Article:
For the small percentage of women with pre-existing diabetes or chronic kidney disease (<6%), lower cutpoints of SBP ≥ 130 mmHg and DBP ≥ 80 mmHg were used.2224 To ensure that these cases were truly incident, patients with previous diagnoses of hypertension or evidence of antihypertensive medication use were excluded. Women whose elevated blood pressures were associated with pregnancy (i.e. were within 9 months prior or 2 months after a delivery date) were also excluded. To better distinguish incident from prevalent hypertension, study subjects were required to have at least 12 months continuous membership before the first elevated blood pressure. At least 12 months of continuous membership were required after the second consecutive elevated blood pressure to determine if recognition occurred.

Clinic of Elevated Blood Pressure Presentation

The clinic where the second consecutive elevated blood pressure occurred was identified through the electronic medical record and recorded in the CVRN hypertension registry. Patients were categorized based on whether this reading was recorded in a medicine (internal medicine or family medicine) clinic vs. an OBGYN clinic, since the presentation of this second consecutive elevated blood pressure is the point at which guidelines suggest that hypertension recognition should occur. 2, 22

Hypertension Recognition

Hypertension recognition was defined as a recorded diagnosis of hypertension or a filled prescription for an antihypertensive medication issued by any provider, regardless of specialty or subspecialty, and occurring on or after the date of the second consecutive elevated blood pressure.2324 The study examined whether recognition occurred anytime within one year of this date. Using this definition, a successful referral to a medicine clinic for hypertension evaluation or treatment from an OBGYN would be considered to be appropriate recognition of the condition.

Statistical Analyses

Chi-square analyses were used to assess the association between hypertension recognition within 12 months of the second consecutive elevated blood pressure and the type of clinic where the second elevated blood pressure was recorded. The relationship between clinic type and hypertension recognition was then examined within key subgroups, including patient age categories (ages 18–29, 30–39, vs. 40–49) and increasing levels of SBP (both consecutive elevated blood pressures with SBP ≥150; the first SBP ≥150 and the second SBP ≥160; and both SBPs ≥160). We also examined recognition rates by clinic type within African-American women, due to their increased level of risk for CVD-related mortality and morbidity.2, 2526

Multivariate logistic regression models were then used to adjust for patient age, the mean SBP of the two consecutive elevated blood pressures, body mass index (BMI),smoking status, and diagnoses of the following co-morbid conditions in the 12 months prior to the first elevated blood pressure: ischemic heart disease, stroke, peripheral vascular disease, congestive heart failure, depression, diabetes mellitus, and chronic kidney disease (all obtained through membership, inpatient, and ambulatory databases.) Socioeconomic status (SES), estimated by geocoding patients’ residence address to the 2000 U.S. Census data at the block group level, was also adjusted for in the analyses. Further information on these variables can be obtained elsewhere. 23 To ensure that results were not biased by the inclusion of the small subset of women who appeared to revert to normal blood pressure levels without treatment or recognition of hypertension, analyses were repeated after deleting the subgroup of women (n=1,882) who did not have elevated blood pressures in any of the five subsequent recorded blood pressure readings.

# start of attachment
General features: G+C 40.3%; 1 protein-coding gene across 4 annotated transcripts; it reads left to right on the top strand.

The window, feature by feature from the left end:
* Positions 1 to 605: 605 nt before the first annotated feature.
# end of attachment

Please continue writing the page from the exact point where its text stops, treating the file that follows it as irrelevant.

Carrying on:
This study was approved by the Kaiser Permanente Northern California and Kaiser Permanente Colorado Institutional Review Boards.


A total of 34,627 women were eligible for inclusion in the study. Women were 39.4 years old on average, and 42% were white (Table 1). Thirty-two percent of women had their second consecutive elevated blood pressure recorded in an OBGYN clinic. 56% of women had an SBP ≥ 150 mmHg in both of their recorded consecutive elevated blood pressures. Patient age varied by clinic presentation category, with more women ages 18–29 presenting their second elevated blood pressures in an OBGYN clinic. Patients were similar across clinic categories in race/ethnicity, mean SBP, comorbidity burden, BMI, smoking status, and socioeconomic status.

Table 1
Patient Demographics and Clinical Characteristics

Women whose second consecutive elevated blood pressure occurred in an OBGYN clinic were significantly less likely to be recognized as hypertensive within a year by any provider (Figure 1). Less than one-quarter (22%) of women presenting in OBGYN with their second elevated blood pressure had their hypertension recognized within one year, compared with 38% of those presenting in Medicine (p<.0001). Among older women (ages 40–49), 25% of those presenting in OBGYN were recognized within a year compared with 41% in Medicine (p<.0001). Overall, women ages 18–29 had the lowest chance of having their hypertension recognized; less than 25% of women under 30 were recognized within a year regardless of the clinic where the elevated blood pressure occurred.

Figure 1
Hypertension Recognized within 12 Months of Second Consecutive Elevated Blood Pressure, by Patient Age